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Edgar Pangborn

Edgar Pangborn (February 25, 1909 – February 1, 1976) wrote a number of novels and short stories in various genres. In the early 1950s he published a series of science fiction stories in prominent magazines like Galaxy Science Fiction, The Magazine of Fantasy & Science Fiction. His work helped establish a new “humanist” school of science fiction, and inspired writers such as Peter S. Beagle and Ursula K. Le Guin, the latter who has credited Pangborn and Theodore Sturgeon with convincing her that SF and fantasy can be about human emotional stories. His best-known works are A Mirror For Observers (1954) and Davy (1964).

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A Mirror for Observers: Aliens struggle over the soul of one young man

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A Mirror for Observers by Edgar Pangborn

It's somewhat surprising that this 1954 International Fantasy Award winner has never found a very large audience in the SF genre. The writing style is reminiscent of Theodore Sturgeon or Ray Bradbury, very much focused on the characters and their inner thoughts and struggles, a big contrast with the more pulpy science and space-adventure tales featured in pulp magazines like Galaxy and Astounding.

I knew about A Mirror for Observers only because it was included in David Pringle's Science Fiction: The 100 Best Novels. Although it is ostensibly the story of two undercover Martian Observers who battle over the heart and soul of a promising young b... Read More

Davy: My favorite coming-of-age SF novel of all time

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Davy by Edgar Pangborn

Davy (1964) is a wonderfully-written coming-of-age story set in a post-apocalyptic Northeastern United States 400 years after a brief nuclear exchange destroyed high-tech civilization, where life has become far more like the frontier days of the early US, with a scattered group of city-states dominated by the Holy Murcan Church. Far from what you might expect, it is a tale filled with humor, pathos, and charm. It is the narrative voice of Davy as he grows up from a simple boy to a randy young man that captures the reader from the start. His early days are dominated by wanting to escape from his bondsman life (in between freeman and slave), his desire for the tavern owner's daughter, and his discovery of a golden horn in the possession of an innocent and ignorant mutant.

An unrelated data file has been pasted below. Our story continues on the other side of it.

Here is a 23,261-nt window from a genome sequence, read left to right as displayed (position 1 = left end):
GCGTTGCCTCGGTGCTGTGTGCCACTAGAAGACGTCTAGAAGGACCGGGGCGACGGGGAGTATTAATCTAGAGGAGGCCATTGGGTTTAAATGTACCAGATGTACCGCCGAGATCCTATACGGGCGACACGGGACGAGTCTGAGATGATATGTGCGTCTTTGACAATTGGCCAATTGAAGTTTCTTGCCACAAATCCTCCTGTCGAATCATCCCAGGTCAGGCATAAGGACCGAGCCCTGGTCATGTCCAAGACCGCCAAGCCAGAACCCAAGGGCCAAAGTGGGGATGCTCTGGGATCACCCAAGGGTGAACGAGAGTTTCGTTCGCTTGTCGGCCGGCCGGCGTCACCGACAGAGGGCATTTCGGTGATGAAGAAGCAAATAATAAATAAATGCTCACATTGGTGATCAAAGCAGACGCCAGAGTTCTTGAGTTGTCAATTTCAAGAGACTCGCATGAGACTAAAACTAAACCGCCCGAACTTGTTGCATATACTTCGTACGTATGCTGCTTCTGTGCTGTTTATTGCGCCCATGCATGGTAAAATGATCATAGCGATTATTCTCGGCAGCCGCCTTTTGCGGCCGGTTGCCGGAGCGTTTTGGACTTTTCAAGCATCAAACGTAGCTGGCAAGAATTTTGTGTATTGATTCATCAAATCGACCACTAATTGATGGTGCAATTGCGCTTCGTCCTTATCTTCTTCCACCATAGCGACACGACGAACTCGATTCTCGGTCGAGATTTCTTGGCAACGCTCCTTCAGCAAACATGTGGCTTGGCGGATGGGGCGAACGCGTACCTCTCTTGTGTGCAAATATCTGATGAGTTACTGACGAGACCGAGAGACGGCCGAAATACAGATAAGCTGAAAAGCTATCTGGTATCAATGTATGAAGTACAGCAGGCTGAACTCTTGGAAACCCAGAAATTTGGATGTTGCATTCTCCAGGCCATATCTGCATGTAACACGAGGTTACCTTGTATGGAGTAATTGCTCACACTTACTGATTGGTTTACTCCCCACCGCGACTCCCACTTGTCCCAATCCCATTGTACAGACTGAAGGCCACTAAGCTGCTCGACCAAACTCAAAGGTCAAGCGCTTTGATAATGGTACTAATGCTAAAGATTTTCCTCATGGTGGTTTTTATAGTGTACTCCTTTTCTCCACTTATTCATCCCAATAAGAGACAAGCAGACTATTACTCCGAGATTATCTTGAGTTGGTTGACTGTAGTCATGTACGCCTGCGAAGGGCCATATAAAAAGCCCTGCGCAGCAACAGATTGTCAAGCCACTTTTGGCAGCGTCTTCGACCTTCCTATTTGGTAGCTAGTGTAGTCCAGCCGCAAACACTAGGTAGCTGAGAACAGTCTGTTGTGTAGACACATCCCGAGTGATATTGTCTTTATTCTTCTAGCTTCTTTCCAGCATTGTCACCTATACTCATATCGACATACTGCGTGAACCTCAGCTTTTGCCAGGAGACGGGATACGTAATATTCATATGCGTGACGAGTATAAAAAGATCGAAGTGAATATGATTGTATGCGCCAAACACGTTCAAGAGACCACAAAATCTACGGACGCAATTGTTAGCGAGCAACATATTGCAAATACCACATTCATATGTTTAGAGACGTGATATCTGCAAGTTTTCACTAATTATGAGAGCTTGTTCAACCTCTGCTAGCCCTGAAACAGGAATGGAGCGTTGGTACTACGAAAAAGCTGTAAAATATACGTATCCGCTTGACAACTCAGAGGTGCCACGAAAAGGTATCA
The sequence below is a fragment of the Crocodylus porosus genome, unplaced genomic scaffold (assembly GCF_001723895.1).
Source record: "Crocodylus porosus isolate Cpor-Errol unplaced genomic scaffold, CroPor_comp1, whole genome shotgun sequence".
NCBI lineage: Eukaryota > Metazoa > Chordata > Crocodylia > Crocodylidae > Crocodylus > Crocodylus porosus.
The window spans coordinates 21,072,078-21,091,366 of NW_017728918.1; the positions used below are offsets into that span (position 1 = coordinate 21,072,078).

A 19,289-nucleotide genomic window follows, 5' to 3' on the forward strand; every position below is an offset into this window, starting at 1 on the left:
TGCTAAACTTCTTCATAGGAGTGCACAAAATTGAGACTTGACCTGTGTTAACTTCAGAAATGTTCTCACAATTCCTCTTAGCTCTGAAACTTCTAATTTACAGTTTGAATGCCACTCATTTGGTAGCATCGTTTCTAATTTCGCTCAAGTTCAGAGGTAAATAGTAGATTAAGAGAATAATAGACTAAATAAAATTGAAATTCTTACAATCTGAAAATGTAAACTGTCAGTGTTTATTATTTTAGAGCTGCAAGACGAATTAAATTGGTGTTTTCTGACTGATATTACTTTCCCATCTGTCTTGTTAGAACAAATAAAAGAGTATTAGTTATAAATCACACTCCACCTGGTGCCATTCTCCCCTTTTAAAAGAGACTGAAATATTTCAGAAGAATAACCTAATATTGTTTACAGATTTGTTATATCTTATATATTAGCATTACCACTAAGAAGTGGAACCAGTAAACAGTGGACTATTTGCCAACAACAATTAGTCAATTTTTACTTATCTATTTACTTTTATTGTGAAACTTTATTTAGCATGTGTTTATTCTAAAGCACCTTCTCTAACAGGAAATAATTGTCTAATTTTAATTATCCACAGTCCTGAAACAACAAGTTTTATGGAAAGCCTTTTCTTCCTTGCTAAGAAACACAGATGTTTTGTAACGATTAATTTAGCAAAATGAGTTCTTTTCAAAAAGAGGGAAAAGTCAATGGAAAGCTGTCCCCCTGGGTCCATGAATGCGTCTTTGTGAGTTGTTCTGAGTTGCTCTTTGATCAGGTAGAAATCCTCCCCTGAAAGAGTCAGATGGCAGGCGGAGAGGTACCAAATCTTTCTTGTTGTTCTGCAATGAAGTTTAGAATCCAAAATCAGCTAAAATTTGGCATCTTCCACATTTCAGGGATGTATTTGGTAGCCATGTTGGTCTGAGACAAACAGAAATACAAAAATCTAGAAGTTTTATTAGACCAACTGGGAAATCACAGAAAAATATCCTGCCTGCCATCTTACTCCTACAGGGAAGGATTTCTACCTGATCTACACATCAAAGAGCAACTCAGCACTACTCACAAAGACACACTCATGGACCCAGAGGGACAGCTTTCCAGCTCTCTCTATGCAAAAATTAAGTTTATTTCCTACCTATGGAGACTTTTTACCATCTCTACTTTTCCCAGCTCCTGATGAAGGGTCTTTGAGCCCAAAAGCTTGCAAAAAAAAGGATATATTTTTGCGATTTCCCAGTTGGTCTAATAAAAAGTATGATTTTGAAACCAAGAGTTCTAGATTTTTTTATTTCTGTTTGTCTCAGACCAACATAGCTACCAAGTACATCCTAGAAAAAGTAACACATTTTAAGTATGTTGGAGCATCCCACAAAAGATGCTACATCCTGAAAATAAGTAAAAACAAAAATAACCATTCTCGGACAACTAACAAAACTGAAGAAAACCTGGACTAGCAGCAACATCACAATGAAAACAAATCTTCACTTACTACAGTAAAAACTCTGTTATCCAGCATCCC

Taking this horn propels him on a series of adventures with deserters ... Read More

Science Fiction Super Pack #1: A generally above-average anthology

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Science Fiction Super Pack #1 edited by Warren Lapine

Like the companion fantasy volume, Science Fiction Super Pack #1, edited by Warren Lapine, only has one story I didn't think was good, and it's a piece of Lovecraft fanfiction. H.P. Lovecraft's overwrought prose doesn't do much for me even when Lovecraft himself writes it, and much less so when it's attempted by imitators. And Lovecraft's stories at least have something frightening that happens in them; these two stories (in this volume and the other) only have visions of aspects of the Mythos and crazy people ranting, which isn't scary or interesting. Everything else was good, occasionally even amazing.

Again like the fantasy volume, it more ... Read More